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Stephen G. AdubatoApril 06, 2023
Gianna Bonello on Unsplash

“‘God is dead’ is the most misquoted and abused of Nietzsche’s one-liners,” commented Anna Khachiyan in a recent episode on the “Red Scare” podcast. “And I think,” replied Dasha Nekrasova, her co-host, “as Christians we should actually be grateful to Nietzsche.”

The late Pope Benedict XVI can be counted among the Christian theologians who acknowledge their indebtedness to the father of postmodern thought. Friedrich Nietzsche’s controversial pronouncement from The Gay Science was the subject of exploration in several of then-Cardinal Ratzinger’s reflections on Holy Saturday. When Nietzsche declares the death of God, he means that the cultural framework that once “propped up” Christian faith and morality has eroded, thus making belief in God irrelevant to life in modern Europe.

Holy Saturday held a particular significance for Ratzinger, as he was born and baptized on that very day in 1927.

In 1998, Ratzinger’s writings on Holy Saturday, were compiled along with paintings and commentary by the American artist William Congdon in a collection entitled The Sabbath of History. Though Congdon—a convert to Catholicism commonly associated with the Abstract Expressionist movement—never met Ratzinger, both men were deeply attracted to and perplexed by the mysterious events of Holy Saturday.

In the book, Ratzinger describes how Holy Saturday held a particular significance for him, as he was born and baptized on that very day in 1927. His life “from the beginning seemed oriented to this strange chiaroscuro of pain and hope, of divine hiddenness and presence” that he associated with Holy Saturday. It is a day that hangs suspended between the “visible humanity” of Good Friday and the “radiant divinity” of Easter Sunday.

On Holy Saturday, Christ’s body, brutalized on Good Friday, lay in the tomb. We remember on this day the mysterious assertion of the Apostles’ Creed: that Christ “descendit ad infernos,” he descended into hell. The church tells us, according to an ancient homily, that in hell, Jesus freed “the prisoner Adam and his fellow prisoner Eve from their pains,” seeking them out like “lost sheep.”

Jesus descends into hell and frees “the prisoner Adam and his fellow prisoner Eve from their pains.”

Ratzinger is cautious in his interpretation of the word “hell,” preferring to leave it enshrouded in mystery. He suggests that infernos in this case may be better understood in the context of the Hebrew word sheol or the Greek Homeric hades, referring to an ultimate abyss characterized by “ultimate solitude,” the “loss of all communication,” and where “love does not penetrate.”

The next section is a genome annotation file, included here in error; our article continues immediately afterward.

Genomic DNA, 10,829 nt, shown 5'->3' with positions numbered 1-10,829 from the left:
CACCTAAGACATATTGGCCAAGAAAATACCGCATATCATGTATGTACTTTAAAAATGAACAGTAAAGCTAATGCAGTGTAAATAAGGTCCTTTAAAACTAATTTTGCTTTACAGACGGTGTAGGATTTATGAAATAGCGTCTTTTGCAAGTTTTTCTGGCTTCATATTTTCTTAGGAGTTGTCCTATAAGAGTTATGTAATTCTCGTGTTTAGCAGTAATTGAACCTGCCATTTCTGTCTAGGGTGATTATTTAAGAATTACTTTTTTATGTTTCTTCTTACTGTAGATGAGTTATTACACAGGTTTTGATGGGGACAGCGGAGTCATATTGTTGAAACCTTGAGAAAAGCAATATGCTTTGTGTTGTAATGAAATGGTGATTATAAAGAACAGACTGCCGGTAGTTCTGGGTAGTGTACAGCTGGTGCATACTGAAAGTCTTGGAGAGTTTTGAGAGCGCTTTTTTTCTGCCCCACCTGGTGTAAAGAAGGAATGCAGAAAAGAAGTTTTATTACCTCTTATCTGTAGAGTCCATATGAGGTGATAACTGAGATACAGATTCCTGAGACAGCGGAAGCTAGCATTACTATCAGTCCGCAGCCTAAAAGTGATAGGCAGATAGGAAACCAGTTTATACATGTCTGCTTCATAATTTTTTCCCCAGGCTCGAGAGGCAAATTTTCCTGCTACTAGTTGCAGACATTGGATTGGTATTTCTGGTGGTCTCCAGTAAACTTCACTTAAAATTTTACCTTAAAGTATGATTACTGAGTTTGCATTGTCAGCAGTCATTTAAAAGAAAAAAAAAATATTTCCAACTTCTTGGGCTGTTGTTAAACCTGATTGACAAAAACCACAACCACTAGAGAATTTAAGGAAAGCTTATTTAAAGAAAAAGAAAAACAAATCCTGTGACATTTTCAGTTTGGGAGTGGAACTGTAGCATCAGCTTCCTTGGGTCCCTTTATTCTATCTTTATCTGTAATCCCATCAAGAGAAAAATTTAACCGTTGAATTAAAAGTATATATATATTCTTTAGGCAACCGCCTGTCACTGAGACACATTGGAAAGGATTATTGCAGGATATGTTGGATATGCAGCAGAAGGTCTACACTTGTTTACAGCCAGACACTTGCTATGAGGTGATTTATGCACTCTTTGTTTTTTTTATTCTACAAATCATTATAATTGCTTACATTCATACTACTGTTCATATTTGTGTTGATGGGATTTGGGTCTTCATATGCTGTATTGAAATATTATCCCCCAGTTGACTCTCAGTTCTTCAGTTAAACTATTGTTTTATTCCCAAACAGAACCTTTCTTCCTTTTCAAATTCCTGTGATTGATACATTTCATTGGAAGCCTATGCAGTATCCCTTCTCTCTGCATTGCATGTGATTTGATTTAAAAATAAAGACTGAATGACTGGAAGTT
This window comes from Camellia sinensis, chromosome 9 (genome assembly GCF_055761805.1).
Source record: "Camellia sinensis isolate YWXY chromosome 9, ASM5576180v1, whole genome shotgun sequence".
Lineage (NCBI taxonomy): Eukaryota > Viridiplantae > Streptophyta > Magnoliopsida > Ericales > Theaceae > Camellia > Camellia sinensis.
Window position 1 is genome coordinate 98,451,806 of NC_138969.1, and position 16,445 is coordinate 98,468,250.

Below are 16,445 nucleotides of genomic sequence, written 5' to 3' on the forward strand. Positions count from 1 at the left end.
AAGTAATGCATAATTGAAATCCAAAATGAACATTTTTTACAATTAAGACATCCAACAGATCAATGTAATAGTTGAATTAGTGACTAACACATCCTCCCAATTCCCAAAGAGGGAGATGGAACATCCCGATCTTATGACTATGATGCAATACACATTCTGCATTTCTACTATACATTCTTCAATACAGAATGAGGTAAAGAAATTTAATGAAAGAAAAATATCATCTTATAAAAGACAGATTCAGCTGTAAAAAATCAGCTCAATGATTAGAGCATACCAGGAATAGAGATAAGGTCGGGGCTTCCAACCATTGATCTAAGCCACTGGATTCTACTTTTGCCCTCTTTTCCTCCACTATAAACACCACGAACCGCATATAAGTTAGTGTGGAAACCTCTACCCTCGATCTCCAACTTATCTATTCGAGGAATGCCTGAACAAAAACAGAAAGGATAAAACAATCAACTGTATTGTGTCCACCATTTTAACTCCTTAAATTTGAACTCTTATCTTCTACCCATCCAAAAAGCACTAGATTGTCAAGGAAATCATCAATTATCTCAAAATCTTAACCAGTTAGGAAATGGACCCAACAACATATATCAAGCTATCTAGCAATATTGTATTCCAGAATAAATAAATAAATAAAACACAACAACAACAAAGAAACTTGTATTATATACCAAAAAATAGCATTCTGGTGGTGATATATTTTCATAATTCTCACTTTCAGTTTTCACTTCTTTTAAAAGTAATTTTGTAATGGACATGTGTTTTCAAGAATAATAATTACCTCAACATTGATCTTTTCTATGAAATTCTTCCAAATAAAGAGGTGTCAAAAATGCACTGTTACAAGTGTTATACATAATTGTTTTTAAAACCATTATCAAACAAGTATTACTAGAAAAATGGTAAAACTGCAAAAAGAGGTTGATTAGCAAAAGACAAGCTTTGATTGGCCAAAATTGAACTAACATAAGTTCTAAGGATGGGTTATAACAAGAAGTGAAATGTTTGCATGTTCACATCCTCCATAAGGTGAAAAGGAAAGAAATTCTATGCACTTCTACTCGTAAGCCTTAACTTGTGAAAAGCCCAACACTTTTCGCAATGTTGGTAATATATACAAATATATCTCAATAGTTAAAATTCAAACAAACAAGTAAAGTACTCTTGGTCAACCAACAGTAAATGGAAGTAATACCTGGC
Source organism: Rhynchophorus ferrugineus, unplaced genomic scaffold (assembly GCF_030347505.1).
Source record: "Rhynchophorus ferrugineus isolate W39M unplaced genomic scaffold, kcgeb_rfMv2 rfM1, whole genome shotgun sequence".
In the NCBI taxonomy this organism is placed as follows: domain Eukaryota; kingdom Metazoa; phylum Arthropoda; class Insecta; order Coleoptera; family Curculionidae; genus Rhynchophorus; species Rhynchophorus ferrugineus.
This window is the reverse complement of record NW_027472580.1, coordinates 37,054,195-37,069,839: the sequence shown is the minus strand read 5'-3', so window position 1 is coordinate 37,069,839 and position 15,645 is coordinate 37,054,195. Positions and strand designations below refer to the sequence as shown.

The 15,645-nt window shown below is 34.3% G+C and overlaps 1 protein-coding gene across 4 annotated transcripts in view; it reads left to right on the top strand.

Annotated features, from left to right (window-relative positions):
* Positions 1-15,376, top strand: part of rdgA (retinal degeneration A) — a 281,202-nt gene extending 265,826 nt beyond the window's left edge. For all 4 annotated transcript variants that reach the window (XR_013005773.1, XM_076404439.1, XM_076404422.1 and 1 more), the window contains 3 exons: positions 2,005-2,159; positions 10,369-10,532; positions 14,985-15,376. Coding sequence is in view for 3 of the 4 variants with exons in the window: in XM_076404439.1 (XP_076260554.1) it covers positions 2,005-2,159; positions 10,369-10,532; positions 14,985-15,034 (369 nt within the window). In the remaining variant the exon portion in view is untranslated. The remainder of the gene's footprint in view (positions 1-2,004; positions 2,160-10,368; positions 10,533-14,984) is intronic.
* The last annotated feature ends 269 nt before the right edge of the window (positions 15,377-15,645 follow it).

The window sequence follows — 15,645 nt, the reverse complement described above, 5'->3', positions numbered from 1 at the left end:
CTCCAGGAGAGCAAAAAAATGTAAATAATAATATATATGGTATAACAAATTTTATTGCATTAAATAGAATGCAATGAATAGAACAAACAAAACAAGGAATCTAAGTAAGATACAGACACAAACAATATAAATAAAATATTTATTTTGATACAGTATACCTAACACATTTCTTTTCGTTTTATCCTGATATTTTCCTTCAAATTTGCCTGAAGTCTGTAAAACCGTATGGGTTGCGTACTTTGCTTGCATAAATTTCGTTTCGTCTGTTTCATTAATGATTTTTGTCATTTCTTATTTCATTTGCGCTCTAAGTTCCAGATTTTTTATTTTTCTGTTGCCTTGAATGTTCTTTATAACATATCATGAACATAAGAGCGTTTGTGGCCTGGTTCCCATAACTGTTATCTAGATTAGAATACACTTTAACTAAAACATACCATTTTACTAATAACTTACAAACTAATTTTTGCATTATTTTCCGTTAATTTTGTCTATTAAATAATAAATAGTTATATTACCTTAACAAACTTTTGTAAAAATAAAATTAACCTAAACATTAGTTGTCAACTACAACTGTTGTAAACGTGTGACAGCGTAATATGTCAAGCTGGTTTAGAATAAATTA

And yet, “God’s dying in Jesus Christ is at the same time expression of his radical solidarity with us,” Ratzinger writes. “The darkest mystery of our faith is simultaneously the brightest sign of hope that is without limits.” God’s silence on Holy Saturday, the feeling that he is not responding to our prayers, is not a cause to mourn his definitive death. Rather it marks a period where we eagerly await his waking up from a “divine sleep,” as Ratzinger puts it, comparing it to the time Christ slept on the boat during a tempest.

Ratzinger notes that Nietzsche’s proclamation about God’s death “was taken almost literally from the language of Christian tradition.” Rather than attempting to refute Nietzsche’s claim, Ratzinger provokes believers to allow their consciences to be pricked by it and to call into question the foundations of their beliefs.

“God’s dying in Jesus Christ is at the same time expression of his radical solidarity with us.”

“We killed him,” Ratzinger continues, “by enclosing him in antiquated ways of thinking, by banishing him to a piety void of reality, which becomes more and more a devotional slogan or archaeological curiosity.” We reduce God to a set of rituals and rules to follow, failing to allow ourselves to fully feel our need for his love and embrace him in all of his greatness and mystery. When believers live their faith lukewarmly and lose sight of what lies at the root of their beliefs, how can non-believers be convinced by their witness?

In The Sabbath of History, Ratzinger reminisces about attending the liturgy of Holy Saturday as a child when the windows of the church were completely covered with curtains. Though the “light from outside and above does not penetrate,” he knew that “the light was waiting.” Thus why he trusts that Holy Saturday is “filled with the mystery of hope.”

This image of the darkened church building was to Ratzinger symbolic of “the situation of our world” in the late 1960s. “Is not [Holy Saturday],” he asks, “in an uncanny way our day? Does our century not begin to become one large Holy Saturday,” he posits, “when an icy emptiness grows even in the hearts of the disciples?”

This image of the darkened church building was to Ratzinger symbolic of “the situation of our world” in the late 1960s.